In other words, the answer to the opening question is no, Mel Gibson is not an Old Catholic. He is a Traditionalist Catholic, and many of his religious views are perhaps independent of that movement as well.

Who are the Old Catholics?

The Old Catholics are much older than the Traditionalist Catholics. The split between Roman Catholicism and Old Catholicism has its roots in the Roman Catholic Church in the Netherlands. The Dutch became used to being on its own, as they were pretty much ignored by the Holy See. In 1125, the Roman Catholic pope, whom the Old Catholics view merely as the Bishop of Rome, referred to the Dutch church as independent, granting it the right to name and ordain its own bishops, making the Bishop of Utrecht the head of the Dutch Catholic Church. This was confirmed by the Fourth Lateran Council in 1215.

Relations were amicable, and both the Roman Catholic and the Dutch Catholic churches considered themselves to be part of the One, Holy, Catholic, and Apostolic Church. Changes in doctrine imposed by Rome were not forced on Catholics in the Netherlands. This changed in 1854 when Pope Pius IX declared himself to be infallible, with the entire Church subservient to Rome. In this case, the issue was over the Immaculate Conception. Pope Pius declared that the Immaculate Conception was the dogma of the Church, mandating that all Catholics accept the teaching. The larger issue wasn't over the Immaculate Conception, however. The essential dispute was over the idea of papal infallibility, with all other bishops answerable to the Bishop of Rome.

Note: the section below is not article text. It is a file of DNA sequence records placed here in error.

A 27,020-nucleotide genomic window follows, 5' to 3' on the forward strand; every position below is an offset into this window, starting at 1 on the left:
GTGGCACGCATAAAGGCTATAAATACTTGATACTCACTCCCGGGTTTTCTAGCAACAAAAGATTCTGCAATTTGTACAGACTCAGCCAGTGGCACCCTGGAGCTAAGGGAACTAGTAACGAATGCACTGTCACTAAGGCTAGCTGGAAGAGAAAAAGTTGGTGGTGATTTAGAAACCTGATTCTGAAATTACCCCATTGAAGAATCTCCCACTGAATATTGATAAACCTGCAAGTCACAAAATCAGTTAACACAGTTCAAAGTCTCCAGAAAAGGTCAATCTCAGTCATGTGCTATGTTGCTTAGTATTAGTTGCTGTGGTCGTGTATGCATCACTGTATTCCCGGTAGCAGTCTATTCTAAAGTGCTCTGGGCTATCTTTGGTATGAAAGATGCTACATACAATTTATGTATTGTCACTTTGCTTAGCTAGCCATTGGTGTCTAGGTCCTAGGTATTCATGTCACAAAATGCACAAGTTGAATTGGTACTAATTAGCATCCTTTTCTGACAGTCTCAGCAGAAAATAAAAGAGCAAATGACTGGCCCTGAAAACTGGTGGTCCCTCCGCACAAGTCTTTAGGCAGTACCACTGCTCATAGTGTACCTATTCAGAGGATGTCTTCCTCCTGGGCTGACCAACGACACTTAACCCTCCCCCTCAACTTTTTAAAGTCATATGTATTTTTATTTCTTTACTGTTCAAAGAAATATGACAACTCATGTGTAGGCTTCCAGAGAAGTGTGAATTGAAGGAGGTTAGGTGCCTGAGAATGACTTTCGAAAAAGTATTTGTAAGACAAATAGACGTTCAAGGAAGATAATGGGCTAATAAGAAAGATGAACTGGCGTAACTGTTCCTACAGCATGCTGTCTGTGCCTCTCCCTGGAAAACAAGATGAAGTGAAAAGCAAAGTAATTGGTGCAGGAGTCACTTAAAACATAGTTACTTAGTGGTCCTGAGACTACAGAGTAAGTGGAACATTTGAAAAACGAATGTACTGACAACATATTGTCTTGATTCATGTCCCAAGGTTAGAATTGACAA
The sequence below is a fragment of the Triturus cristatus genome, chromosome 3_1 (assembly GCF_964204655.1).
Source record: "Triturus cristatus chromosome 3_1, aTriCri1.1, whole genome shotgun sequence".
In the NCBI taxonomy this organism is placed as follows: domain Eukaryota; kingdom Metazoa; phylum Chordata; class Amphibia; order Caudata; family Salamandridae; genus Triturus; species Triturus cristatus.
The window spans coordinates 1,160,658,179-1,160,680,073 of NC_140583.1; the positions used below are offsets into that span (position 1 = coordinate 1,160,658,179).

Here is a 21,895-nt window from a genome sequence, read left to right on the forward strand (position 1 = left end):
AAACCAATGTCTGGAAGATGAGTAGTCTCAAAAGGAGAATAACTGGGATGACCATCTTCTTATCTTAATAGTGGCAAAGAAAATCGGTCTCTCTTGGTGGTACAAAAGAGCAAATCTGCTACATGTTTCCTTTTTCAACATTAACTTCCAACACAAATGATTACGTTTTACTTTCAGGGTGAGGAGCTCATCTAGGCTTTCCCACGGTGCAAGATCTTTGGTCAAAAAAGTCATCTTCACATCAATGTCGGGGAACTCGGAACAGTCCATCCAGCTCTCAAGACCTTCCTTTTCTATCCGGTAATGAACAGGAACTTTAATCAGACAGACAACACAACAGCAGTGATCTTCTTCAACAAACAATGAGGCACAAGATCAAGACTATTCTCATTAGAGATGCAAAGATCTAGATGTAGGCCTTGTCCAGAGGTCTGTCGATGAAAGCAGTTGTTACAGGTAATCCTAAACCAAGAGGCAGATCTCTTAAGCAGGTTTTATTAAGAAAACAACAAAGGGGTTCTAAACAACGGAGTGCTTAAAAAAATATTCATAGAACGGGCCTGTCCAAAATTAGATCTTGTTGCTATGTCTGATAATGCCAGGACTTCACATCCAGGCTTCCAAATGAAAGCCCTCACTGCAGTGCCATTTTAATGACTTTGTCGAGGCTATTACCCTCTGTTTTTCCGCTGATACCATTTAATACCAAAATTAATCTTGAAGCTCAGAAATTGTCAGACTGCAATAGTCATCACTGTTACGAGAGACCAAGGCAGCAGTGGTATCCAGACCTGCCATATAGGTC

During the First Vatican Council of 1868, those bishops who disagreed with papal infallibility walked out, and the issue passed with a unanimous vote of those who remained. Several of the bishops who had walked out of First Vatican Council went to the Catholic Church in the Netherlands and requested to be added to their communion. Thus began the Old Catholic Church.

The Old Catholic Church does not consider itself to have broken away with Rome - rather, they believe that it was the Roman Catholic Church that broke away, through the introduction of new doctrine that was unsupported by either Scripture or tradition.

Vatican Two had nothing to do with it. In fact, most Old Catholic churches are more liberal than the Roman Catholic Church, welcoming LGBT members and women to the clergy, allowing priests to marry, and using common language liturgies long before the the Second Vatican Council introduced the practice to Roman Catholicism. With the changes brought about by Vatican II, many traditionalist Catholic churches have sought and received closer relations with Rome, and some are now in full communion with Rome.

Mel Gibson, on the other hand, has nothing to do with the Old Catholic Church, and never has.